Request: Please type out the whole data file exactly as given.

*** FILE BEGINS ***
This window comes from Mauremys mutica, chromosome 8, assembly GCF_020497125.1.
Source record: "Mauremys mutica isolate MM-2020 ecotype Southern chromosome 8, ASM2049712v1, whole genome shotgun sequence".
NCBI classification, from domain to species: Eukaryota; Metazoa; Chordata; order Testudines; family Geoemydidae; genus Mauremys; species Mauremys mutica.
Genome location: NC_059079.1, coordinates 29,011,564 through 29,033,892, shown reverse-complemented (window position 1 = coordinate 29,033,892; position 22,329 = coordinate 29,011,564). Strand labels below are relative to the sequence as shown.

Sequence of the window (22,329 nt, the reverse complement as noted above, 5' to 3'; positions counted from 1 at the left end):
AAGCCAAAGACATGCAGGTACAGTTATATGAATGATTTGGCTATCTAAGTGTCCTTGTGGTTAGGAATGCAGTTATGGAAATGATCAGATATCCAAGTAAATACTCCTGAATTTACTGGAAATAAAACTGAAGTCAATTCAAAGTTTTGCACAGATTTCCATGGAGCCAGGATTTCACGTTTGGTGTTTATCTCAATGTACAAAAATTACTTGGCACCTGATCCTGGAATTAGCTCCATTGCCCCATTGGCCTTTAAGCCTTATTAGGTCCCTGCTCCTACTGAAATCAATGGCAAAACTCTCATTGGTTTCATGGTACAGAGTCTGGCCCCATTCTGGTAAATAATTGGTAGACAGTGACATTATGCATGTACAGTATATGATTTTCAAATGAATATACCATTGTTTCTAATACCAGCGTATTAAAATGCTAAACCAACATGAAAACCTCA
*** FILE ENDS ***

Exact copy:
This window comes from Mauremys mutica, chromosome 8, assembly GCF_020497125.1.
Source record: "Mauremys mutica isolate MM-2020 ecotype Southern chromosome 8, ASM2049712v1, whole genome shotgun sequence".
NCBI classification, from domain to species: Eukaryota; Metazoa; Chordata; order Testudines; family Geoemydidae; genus Mauremys; species Mauremys mutica.
Genome location: NC_059079.1, coordinates 29,011,564 through 29,033,892, shown reverse-complemented (window position 1 = coordinate 29,033,892; position 22,329 = coordinate 29,011,564). Strand labels below are relative to the sequence as shown.

Sequence of the window (22,329 nt, the reverse complement as noted above, 5' to 3'; positions counted from 1 at the left end):
AAGCCAAAGACATGCAGGTACAGTTATATGAATGATTTGGCTATCTAAGTGTCCTTGTGGTTAGGAATGCAGTTATGGAAATGATCAGATATCCAAGTAAATACTCCTGAATTTACTGGAAATAAAACTGAAGTCAATTCAAAGTTTTGCACAGATTTCCATGGAGCCAGGATTTCACGTTTGGTGTTTATCTCAATGTACAAAAATTACTTGGCACCTGATCCTGGAATTAGCTCCATTGCCCCATTGGCCTTTAAGCCTTATTAGGTCCCTGCTCCTACTGAAATCAATGGCAAAACTCTCATTGGTTTCATGGTACAGAGTCTGGCCCCATTCTGGTAAATAATTGGTAGACAGTGACATTATGCATGTACAGTATATGATTTTCAAATGAATATACCATTGTTTCTAATACCAGCGTATTAAAATGCTAAACCAACATGAAAACCTCA